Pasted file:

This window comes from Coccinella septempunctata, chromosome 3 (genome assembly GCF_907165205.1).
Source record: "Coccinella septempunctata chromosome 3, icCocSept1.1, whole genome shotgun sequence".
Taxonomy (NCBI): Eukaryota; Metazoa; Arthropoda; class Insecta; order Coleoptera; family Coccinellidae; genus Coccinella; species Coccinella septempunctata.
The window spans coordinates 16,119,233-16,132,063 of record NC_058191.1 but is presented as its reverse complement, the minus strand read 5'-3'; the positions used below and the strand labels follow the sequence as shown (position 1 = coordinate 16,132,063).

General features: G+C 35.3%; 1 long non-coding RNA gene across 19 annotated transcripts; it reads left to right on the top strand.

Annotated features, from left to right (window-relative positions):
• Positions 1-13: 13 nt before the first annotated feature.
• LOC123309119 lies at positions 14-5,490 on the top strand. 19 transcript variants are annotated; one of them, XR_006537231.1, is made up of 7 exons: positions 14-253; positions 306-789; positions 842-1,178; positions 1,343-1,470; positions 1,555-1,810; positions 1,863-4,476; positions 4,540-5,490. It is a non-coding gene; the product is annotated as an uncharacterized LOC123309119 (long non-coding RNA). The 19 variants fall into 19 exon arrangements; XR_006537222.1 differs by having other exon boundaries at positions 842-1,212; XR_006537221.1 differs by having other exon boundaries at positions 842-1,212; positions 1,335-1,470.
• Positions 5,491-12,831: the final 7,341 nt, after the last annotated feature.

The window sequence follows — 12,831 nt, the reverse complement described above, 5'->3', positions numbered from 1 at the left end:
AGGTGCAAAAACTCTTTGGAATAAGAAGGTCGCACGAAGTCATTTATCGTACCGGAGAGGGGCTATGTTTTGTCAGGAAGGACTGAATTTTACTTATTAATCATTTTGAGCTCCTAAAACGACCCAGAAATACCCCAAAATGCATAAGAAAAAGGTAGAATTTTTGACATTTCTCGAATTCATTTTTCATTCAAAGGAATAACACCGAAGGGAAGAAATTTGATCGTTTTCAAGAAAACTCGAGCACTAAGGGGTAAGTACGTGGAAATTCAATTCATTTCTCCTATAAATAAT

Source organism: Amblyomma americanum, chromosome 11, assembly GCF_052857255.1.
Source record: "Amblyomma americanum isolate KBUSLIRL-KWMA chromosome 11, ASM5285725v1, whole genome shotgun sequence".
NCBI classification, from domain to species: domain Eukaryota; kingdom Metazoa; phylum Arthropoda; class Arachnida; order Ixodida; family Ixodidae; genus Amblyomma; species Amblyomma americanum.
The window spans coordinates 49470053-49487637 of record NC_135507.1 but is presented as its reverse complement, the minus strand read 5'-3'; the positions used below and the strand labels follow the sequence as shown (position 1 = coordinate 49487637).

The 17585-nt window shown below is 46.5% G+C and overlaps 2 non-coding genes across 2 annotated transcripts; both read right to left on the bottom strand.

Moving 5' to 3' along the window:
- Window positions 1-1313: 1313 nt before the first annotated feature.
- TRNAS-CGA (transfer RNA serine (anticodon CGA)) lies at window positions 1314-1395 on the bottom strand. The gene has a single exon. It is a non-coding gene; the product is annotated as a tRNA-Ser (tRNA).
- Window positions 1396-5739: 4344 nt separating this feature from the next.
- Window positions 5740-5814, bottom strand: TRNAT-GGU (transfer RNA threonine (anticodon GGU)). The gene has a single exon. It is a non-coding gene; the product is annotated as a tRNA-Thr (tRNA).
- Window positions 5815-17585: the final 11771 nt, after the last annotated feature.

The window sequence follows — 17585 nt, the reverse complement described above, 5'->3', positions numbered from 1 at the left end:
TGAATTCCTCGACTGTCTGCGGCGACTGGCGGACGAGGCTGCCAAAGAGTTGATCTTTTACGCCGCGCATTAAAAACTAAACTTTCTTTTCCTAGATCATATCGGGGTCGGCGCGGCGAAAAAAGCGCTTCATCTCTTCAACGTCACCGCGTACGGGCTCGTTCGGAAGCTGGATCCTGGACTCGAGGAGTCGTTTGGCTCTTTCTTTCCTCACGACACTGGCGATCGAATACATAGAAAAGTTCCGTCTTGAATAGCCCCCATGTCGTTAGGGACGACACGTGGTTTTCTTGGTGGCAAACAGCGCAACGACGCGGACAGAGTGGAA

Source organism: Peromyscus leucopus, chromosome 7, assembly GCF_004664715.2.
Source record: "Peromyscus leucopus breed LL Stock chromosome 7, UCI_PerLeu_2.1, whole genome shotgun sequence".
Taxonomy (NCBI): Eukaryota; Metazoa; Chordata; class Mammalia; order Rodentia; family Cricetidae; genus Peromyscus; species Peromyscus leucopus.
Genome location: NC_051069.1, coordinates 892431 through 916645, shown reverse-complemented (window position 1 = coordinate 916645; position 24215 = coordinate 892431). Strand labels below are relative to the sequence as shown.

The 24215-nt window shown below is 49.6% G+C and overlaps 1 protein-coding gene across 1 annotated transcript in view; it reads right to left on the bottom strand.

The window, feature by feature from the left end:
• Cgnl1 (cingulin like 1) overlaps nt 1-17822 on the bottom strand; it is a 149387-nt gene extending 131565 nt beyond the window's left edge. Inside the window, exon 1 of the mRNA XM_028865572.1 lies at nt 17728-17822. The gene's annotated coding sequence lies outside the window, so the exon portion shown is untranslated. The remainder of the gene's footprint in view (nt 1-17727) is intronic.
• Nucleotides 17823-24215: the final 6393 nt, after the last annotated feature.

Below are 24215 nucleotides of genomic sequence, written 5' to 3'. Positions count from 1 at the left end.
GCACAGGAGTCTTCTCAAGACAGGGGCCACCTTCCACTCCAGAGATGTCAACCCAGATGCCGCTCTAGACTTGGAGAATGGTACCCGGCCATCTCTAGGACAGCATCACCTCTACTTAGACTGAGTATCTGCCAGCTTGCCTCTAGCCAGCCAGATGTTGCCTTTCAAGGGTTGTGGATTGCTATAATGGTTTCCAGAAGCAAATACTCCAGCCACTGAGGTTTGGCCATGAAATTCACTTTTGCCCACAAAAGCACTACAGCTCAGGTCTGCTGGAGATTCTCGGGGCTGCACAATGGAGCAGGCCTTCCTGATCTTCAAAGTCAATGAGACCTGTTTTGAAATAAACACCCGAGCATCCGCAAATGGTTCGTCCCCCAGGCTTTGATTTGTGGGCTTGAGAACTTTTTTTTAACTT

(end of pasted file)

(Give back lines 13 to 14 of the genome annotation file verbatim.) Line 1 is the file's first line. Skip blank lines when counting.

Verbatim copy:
Source record: "Amblyomma americanum isolate KBUSLIRL-KWMA chromosome 11, ASM5285725v1, whole genome shotgun sequence".
NCBI classification, from domain to species: domain Eukaryota; kingdom Metazoa; phylum Arthropoda; class Arachnida; order Ixodida; family Ixodidae; genus Amblyomma; species Amblyomma americanum.